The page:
Personally, I think it would be better to stick with single origin beans before trying blends. Learn how to get the best out of each SO for your palate and then afterwards, try a bit of post-roast mix'n'match tasting sessions. A lot of Ethiopian and C.A. beans deserve to be given a good try out, all on their own first...



              • #8
                Thanks for the replies, I ended up getting some Yirgacheffe Spec Prep and roasted it Saturday night, first crack started around 12:00 and finished at 14:00. I pulled it around 14:30 because I was scared of over roasting, and I'm still not completely sure what second crack sounds like. I pulled a shot Monday morning and was wrapped with the flavour, it was super bright and fruity.

                I roasted a second batch Saturday, but waited a few minutes after FC before I pulled them. I didn't hear a second crack. This batch tasted a lot more bitter and not as bright, but still delicious. Is it possible SC happened and I just didn't hear it? Is there much volume difference between FC and SC? Because I can hear FC quite well.



                • #9

                  Firstly, full disclosure, I have no experience with your particular roasting setup. However, I doubt you have reached 2nd crack that quickly (and if you have ease back on the gun once 1C has definitely started). Don't judge the roast on 3-4 day old beans....let them sit for at least 7 days (maybe longer) and see. Second crack is quieter, sounds a bit more like someone crumpling celophane/plastic wrap than the twig-snapping sound of 1C, and is usually preceded/accompanied by an increase in smoke produced.

                  Are there visible drops of oil on your beans?



                  • #10
                    Cut and pasted from:

                    also check out Matt's post #69

                    "Washed and graded beans are more uniform and tend to have more distinct 1st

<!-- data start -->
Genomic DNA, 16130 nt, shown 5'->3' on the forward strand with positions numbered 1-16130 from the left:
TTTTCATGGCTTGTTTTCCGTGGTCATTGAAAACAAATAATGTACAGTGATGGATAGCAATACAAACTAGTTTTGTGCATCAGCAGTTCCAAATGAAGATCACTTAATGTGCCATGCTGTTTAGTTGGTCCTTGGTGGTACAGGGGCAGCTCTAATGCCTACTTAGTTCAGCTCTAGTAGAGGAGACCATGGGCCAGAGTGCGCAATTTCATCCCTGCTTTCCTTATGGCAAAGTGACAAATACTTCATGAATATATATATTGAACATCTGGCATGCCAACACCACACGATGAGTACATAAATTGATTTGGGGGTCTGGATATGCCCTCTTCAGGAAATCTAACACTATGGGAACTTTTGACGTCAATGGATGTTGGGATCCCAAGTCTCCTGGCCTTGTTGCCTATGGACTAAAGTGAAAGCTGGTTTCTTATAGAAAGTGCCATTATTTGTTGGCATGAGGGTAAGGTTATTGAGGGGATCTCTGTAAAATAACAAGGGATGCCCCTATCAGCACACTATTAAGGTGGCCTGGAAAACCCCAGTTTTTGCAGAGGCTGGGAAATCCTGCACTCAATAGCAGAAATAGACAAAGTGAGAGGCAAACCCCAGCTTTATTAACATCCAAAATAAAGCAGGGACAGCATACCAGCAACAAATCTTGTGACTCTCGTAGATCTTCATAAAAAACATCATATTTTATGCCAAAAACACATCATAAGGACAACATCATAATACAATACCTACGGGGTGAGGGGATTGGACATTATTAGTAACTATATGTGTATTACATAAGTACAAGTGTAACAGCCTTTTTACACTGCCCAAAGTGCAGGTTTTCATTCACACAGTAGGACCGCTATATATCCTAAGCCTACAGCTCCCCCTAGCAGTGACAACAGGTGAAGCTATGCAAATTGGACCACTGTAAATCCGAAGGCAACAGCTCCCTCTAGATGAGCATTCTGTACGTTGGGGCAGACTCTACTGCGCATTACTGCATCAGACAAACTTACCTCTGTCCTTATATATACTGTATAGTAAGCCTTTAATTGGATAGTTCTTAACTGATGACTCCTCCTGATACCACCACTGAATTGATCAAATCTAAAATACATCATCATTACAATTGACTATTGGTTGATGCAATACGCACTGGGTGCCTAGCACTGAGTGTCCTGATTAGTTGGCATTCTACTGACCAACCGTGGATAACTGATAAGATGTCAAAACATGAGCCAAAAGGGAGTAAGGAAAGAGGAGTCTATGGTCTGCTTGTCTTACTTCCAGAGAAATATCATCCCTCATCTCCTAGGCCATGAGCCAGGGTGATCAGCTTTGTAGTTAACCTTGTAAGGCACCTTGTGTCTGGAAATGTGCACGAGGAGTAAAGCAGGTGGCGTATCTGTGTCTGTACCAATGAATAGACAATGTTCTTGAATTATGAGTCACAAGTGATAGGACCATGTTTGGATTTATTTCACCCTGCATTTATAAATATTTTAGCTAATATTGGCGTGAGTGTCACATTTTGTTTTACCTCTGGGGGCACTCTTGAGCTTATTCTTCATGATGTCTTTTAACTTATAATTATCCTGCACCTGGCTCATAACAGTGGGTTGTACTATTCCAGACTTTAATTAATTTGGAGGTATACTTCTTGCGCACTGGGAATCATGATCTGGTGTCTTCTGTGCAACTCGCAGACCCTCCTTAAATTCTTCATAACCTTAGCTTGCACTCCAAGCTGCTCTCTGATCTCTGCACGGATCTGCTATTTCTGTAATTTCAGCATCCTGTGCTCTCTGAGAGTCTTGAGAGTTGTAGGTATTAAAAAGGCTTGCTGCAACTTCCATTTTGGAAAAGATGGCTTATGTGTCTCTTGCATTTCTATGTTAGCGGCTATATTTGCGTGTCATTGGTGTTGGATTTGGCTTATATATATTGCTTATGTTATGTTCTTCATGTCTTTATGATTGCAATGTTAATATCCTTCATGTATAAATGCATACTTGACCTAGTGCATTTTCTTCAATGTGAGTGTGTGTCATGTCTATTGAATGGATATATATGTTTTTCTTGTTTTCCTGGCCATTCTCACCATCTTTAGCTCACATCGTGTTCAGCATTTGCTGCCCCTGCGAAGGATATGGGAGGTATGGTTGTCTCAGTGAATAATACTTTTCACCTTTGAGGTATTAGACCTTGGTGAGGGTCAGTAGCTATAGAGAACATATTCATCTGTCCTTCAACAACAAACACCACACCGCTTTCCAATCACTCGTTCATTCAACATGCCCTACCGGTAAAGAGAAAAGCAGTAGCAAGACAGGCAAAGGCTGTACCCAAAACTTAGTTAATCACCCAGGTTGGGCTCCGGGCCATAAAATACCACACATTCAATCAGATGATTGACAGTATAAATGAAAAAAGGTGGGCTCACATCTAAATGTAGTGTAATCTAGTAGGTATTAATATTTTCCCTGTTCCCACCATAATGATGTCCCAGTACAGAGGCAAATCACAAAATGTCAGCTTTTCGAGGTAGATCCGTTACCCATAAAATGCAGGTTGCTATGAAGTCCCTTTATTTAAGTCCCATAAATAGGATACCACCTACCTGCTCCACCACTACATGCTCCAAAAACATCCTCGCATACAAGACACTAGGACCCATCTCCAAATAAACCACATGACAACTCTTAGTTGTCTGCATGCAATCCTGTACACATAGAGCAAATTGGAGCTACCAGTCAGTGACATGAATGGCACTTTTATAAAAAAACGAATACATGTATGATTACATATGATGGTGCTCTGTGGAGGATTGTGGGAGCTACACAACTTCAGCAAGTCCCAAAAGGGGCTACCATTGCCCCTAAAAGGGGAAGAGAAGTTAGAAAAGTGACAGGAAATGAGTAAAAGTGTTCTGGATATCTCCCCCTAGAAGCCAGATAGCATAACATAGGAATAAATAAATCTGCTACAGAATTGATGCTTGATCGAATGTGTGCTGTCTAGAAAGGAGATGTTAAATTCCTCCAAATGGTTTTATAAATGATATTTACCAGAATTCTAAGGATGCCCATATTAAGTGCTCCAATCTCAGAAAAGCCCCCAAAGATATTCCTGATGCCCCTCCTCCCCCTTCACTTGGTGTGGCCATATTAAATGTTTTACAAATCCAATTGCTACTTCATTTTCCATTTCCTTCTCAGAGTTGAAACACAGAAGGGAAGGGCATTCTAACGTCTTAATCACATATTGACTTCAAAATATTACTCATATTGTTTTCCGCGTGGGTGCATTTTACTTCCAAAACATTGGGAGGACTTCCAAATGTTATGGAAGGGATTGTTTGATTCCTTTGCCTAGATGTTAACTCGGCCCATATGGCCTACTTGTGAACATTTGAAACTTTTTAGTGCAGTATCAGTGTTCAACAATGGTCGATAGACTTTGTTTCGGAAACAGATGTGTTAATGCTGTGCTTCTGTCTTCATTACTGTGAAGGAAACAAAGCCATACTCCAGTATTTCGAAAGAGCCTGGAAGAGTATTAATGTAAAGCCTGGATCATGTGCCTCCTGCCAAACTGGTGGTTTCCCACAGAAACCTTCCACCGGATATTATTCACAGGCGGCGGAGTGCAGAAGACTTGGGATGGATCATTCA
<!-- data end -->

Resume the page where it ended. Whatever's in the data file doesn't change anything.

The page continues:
and 2nd crack events.

                    Dry process or naturals tend to have less distinct events and in some roasting environments
                    1st and 2nd cracks can tend to run into each other.

                    Looking at your pic it would seem that the beans are washed; .... fairly uniform size and colour.

                    As a general rule 1st crack sounds like popcorn and 2nd crack sounds like rice bubbles, when you pour milk
                    on them. Do you have rice bubbles ( a breakfast cereal made of puffed, toasted rice)... or cocoa pops? :-D

                    1st crack is more violent and with fresh green beans can be quite noisy, owing to the moisture content. 2nd crack is more subtle;
                    1st crack is chemically bound water being released from the bean, in a hurry, while 2nd crack is the noise generated by the
                    stretching and expansion of the cellulose matrix within the bean structure. There is some fracturing during 2nd crack as well.

                    With some beans the tail end of first crack can sound a little like second crack but there should be a 2-4 minute gap where there is no noise."